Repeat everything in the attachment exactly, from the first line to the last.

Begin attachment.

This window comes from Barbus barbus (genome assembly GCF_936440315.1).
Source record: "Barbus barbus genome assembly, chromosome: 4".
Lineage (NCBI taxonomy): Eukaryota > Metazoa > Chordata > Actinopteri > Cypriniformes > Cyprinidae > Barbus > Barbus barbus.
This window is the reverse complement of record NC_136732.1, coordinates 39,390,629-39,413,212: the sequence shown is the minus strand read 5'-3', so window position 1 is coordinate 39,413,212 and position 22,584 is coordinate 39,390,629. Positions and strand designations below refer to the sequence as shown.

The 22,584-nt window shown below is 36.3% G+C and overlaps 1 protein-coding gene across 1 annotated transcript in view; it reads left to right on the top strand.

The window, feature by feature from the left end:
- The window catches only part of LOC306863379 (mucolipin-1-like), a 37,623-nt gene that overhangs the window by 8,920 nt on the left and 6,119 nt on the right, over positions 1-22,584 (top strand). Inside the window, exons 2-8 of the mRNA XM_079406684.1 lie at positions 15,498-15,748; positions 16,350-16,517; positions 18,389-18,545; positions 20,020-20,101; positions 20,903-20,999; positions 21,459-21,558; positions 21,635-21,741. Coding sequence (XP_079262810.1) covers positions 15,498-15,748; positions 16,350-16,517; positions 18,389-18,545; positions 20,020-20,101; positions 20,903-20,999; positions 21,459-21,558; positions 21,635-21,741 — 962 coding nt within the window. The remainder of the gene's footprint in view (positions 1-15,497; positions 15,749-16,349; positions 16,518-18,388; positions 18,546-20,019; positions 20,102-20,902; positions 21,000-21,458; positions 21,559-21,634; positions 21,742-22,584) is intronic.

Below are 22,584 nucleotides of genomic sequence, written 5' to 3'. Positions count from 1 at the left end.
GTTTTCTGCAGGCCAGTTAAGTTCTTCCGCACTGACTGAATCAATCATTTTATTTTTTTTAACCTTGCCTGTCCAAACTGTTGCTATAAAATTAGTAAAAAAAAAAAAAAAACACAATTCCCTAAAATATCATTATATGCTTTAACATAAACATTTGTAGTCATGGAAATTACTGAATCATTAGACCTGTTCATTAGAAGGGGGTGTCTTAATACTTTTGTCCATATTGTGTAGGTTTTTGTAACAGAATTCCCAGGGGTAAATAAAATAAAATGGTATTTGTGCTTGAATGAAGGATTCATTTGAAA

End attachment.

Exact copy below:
This window comes from Barbus barbus (genome assembly GCF_936440315.1).
Source record: "Barbus barbus genome assembly, chromosome: 4".
Lineage (NCBI taxonomy): Eukaryota > Metazoa > Chordata > Actinopteri > Cypriniformes > Cyprinidae > Barbus > Barbus barbus.
This window is the reverse complement of record NC_136732.1, coordinates 39,390,629-39,413,212: the sequence shown is the minus strand read 5'-3', so window position 1 is coordinate 39,413,212 and position 22,584 is coordinate 39,390,629. Positions and strand designations below refer to the sequence as shown.

The 22,584-nt window shown below is 36.3% G+C and overlaps 1 protein-coding gene across 1 annotated transcript in view; it reads left to right on the top strand.

The window, feature by feature from the left end:
- The window catches only part of LOC306863379 (mucolipin-1-like), a 37,623-nt gene that overhangs the window by 8,920 nt on the left and 6,119 nt on the right, over positions 1-22,584 (top strand). Inside the window, exons 2-8 of the mRNA XM_079406684.1 lie at positions 15,498-15,748; positions 16,350-16,517; positions 18,389-18,545; positions 20,020-20,101; positions 20,903-20,999; positions 21,459-21,558; positions 21,635-21,741. Coding sequence (XP_079262810.1) covers positions 15,498-15,748; positions 16,350-16,517; positions 18,389-18,545; positions 20,020-20,101; positions 20,903-20,999; positions 21,459-21,558; positions 21,635-21,741 — 962 coding nt within the window. The remainder of the gene's footprint in view (positions 1-15,497; positions 15,749-16,349; positions 16,518-18,388; positions 18,546-20,019; positions 20,102-20,902; positions 21,000-21,458; positions 21,559-21,634; positions 21,742-22,584) is intronic.

Below are 22,584 nucleotides of genomic sequence, written 5' to 3'. Positions count from 1 at the left end.
GTTTTCTGCAGGCCAGTTAAGTTCTTCCGCACTGACTGAATCAATCATTTTATTTTTTTTAACCTTGCCTGTCCAAACTGTTGCTATAAAATTAGTAAAAAAAAAAAAAAAACACAATTCCCTAAAATATCATTATATGCTTTAACATAAACATTTGTAGTCATGGAAATTACTGAATCATTAGACCTGTTCATTAGAAGGGGGTGTCTTAATACTTTTGTCCATATTGTGTAGGTTTTTGTAACAGAATTCCCAGGGGTAAATAAAATAAAATGGTATTTGTGCTTGAATGAAGGATTCATTTGAAA